Jack's generous and caring nature was evident when working and taking college courses. Mrs. Lyle remembers that he would bring students home for supper after his classes. These were students who had no family in the area and surviving on very little while in college. Mrs. Lyle said she had a lot of spaghetti feeds and at times she would scramble to accommodate the extra guests that Jack invited along.

Norma Lyle recalls Jack's humor was the most evident on Halloween night. He enjoyed decorating and making a costume to scare the children who came to the door. One year he built a scarecrow in the front yard with a green lighted pumpkin head. It worked so well, not a single kid came to the door. The following year, he put together a "Frankenstein" costume. At 6'00'', 200 lbs, Jack presented an authentic and imposing figure. When Jack opened the door as "Frankenstein", the children screamed and ran forgetting all about trick-or-treat! Norma Lyle laughs at the memory, recalling, "We had a lot of candy left over that Halloween. We always had too much candy left over." She asked Jack to "tone it down" the next Halloween.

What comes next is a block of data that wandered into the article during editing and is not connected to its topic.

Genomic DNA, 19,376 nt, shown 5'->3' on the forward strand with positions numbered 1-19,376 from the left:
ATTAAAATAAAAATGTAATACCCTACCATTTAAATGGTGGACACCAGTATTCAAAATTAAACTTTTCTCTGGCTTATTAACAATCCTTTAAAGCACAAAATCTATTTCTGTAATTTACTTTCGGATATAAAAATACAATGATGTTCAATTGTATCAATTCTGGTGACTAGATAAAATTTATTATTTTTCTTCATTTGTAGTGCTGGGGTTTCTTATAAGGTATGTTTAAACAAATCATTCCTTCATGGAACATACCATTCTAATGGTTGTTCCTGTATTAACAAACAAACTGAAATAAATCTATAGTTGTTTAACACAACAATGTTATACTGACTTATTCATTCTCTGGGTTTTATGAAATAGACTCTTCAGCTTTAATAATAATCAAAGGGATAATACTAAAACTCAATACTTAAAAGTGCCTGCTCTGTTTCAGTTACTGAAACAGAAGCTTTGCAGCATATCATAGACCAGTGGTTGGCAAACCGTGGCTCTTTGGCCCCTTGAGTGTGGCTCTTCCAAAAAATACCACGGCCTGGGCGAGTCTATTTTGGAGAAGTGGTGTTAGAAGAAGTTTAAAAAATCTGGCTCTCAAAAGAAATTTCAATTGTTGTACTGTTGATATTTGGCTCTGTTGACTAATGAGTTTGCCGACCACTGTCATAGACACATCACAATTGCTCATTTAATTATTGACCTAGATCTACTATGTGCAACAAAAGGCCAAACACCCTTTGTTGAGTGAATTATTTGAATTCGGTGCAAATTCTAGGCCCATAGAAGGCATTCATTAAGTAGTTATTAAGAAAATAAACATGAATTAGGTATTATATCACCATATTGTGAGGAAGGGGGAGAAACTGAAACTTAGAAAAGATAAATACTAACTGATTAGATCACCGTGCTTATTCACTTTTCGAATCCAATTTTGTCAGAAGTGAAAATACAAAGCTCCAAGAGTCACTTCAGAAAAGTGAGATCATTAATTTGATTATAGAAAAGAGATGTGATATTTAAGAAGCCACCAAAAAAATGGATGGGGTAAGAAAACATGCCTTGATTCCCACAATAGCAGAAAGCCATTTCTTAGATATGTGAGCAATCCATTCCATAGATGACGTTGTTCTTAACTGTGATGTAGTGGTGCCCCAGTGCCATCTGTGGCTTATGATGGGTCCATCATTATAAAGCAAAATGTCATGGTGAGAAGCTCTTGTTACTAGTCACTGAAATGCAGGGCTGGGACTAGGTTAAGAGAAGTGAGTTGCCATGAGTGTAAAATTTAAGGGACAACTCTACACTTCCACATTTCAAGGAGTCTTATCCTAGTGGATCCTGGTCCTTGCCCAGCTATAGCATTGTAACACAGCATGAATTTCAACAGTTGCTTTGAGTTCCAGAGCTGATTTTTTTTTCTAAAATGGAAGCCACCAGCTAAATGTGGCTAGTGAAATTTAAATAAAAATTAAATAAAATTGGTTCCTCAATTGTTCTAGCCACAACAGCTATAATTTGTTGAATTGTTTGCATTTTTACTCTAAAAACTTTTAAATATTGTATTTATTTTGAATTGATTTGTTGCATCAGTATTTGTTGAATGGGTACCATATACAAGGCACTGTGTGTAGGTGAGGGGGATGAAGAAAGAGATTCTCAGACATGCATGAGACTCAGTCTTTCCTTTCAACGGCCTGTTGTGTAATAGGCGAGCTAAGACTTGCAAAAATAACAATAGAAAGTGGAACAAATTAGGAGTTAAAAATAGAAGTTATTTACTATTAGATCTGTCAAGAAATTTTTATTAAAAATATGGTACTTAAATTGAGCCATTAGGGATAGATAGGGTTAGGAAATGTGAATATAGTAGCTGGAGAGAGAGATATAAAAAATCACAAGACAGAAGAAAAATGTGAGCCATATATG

Mrs. Lyle recalled the stories he told of his experience as a police officer. In one of Jack's more emotion-filled calls, he responded to a child hit by a car when she ran out into traffic. The child died in Jack's arms at the scene. Mrs. Lyle said the incident stayed with him for a long time. She recalled another story about an incident where a husband was literally strangling his wife. When Jack and his partner pulled the husband away, the wife started attacking Jack.

On another call, Jack and his partner responded to an incident at a house where, before they could get to the door, a large vicious dog kept charging at them. They repeatedly told the resident of the house standing in the door to call his dog off or they would have to shoot it. The man would not respond. They finally shot the dog. When the smoke settled, they asked the man, "Why didn't you call off your dog?" The man replied, "It's not my dog!"